Hydroponics is the centuries-old agricultural practice of
growing plants in a nutrient solution with or without an
inert medium providing plant support.
The hanging gardens of Babylon are assumed to be the
first large scale use of hydroponics. In 1600, a Belgian
discovered that plants did not need soil to grow and grew a
160 pound willow using only water.
Since then, many universities have used hydroponics to
isolate various chemical elements and they affect plant
Today, hydroponics is used throughout the world for
production of food. These operations range from families in
third world countries raising food to feed themselves to
large-scale commercial operations covering hundreds of
At present, there are approximately 30,000 acres of
commercial hydroponics operations world-wide, of which the
U.S. has about 800 acres. Most of the U.S. large-scale
operations are owned by Canadian and European corporations.
Only 200-300 acres are owned and operated by U.S. citizens.
Controlled Environment Hydroponic growing (growing in a
greenhouse) is prized around the world by countries lacking
enough fertile land, having short growing seasons, or
lacking water for irrigation.
Hydroponic systems can range from the raft system where
the plants' roots are totally submerged in a nurient
solution to a drip system timed to irrigate anything from
cactus to watercress.
This system consists of two containers. The lower
container has the nutrient solution, while the upper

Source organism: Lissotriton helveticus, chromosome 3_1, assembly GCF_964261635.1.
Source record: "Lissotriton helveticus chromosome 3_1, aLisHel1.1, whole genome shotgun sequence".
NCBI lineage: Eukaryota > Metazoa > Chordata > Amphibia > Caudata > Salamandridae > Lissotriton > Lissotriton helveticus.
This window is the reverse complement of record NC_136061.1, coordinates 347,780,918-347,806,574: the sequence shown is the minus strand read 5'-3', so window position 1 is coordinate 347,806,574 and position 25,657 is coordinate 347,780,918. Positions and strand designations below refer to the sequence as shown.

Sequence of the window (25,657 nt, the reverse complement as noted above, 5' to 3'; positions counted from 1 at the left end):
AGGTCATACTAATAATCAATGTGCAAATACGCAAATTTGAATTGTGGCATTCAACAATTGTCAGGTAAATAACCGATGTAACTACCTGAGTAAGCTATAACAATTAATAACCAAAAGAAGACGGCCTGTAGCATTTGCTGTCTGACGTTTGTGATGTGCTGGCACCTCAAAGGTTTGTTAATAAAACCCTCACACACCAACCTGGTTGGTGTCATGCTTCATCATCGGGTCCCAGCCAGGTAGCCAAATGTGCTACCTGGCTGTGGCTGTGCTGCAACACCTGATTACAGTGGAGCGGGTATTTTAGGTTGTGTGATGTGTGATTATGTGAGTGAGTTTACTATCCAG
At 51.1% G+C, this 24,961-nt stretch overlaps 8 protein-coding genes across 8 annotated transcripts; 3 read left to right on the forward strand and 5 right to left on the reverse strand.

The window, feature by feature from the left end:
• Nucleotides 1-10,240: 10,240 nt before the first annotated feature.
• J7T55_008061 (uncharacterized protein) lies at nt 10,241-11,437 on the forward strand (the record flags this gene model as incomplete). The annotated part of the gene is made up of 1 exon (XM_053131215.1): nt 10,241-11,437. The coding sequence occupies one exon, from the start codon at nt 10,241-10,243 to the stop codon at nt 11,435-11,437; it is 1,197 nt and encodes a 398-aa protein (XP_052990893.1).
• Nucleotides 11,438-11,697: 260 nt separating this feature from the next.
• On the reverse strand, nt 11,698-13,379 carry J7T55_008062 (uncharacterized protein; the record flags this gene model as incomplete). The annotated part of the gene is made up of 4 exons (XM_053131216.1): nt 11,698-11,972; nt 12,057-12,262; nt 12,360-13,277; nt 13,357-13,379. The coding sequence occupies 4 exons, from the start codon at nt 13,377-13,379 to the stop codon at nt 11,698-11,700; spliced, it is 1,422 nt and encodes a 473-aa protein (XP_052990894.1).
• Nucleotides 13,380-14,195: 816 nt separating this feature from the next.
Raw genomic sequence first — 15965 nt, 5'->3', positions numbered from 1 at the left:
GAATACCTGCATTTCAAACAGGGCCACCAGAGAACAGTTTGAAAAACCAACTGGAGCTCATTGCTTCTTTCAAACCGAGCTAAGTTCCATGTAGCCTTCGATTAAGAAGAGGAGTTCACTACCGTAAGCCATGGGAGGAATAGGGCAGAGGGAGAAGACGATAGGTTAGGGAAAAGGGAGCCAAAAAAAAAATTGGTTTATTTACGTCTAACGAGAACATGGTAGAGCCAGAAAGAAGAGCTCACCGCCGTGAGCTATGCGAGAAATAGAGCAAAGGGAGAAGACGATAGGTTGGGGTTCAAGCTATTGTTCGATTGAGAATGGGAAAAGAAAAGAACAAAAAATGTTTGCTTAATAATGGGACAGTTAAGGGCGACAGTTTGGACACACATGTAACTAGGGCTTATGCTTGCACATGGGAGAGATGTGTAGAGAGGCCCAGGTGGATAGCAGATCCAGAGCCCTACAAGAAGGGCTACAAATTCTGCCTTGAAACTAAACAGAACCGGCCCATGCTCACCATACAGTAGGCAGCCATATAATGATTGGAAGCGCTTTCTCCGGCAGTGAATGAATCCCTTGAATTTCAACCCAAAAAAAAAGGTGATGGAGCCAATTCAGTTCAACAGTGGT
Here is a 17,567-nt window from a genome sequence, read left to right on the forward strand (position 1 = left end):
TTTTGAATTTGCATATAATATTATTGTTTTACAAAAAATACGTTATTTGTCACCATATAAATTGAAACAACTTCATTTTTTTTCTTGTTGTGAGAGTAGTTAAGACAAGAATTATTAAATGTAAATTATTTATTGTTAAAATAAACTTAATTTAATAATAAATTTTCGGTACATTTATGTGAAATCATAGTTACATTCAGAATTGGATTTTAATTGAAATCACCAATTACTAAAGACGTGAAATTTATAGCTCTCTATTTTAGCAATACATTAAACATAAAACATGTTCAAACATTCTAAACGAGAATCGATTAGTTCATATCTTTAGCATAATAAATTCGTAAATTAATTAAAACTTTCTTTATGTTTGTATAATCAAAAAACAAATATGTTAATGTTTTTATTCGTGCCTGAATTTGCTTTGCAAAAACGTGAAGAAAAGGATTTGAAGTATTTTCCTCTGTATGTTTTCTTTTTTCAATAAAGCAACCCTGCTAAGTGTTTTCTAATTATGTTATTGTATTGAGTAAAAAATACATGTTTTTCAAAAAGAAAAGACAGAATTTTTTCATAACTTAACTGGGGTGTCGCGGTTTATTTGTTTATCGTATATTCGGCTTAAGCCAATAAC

container has the plant in a medium. Holes drilled in the
top container allow the nutrient solution to reach the
medium and plant roots.
Deep Pot System
A bucket lid with a growing pot built in is filled with
medium and placed on a bucket filled with nutrient solution.
Again, the nuatrient goes through the perforations in the
growing pot to feed the plant.
A Styrofoam raft drilled to hold plants is floated on the
nutrient solution. The plant roots grow down into the
Ebb & Flow (Fill and Drain) System
During World War II, the U.S. brought hydroponics to the
world with this updated method. A bed filled with
no-floatable medium is alternately filled with and drained
Containers or troughs are filled with a medium containing
plants. Plants are fed nutrient solution on a timed
Nutrient Film Technique (NFT)
This is a continuous 24-hour operating system where
plants are suspended with their roots being bathed in a thin
film of nutrient solution.
The plants are suspended in the air and their roots are
misted with nutrient solution on a timed sequence.
Nutrients are either manufactured or organic. Since
plants only absorb nutrients in their inorganic form, most
commercial hydroponic operations use manufactured nutrients
which are usually made by combining two or more naturally
Don't panic! Remember that water is actually a chemical
combination of two atoms of hydrogen and one atom of oxygen
The problem with organic hydroponics is that the organic
materials must be acted upon by microbes and turned into an
inorganic form that the plant can use. This not only takes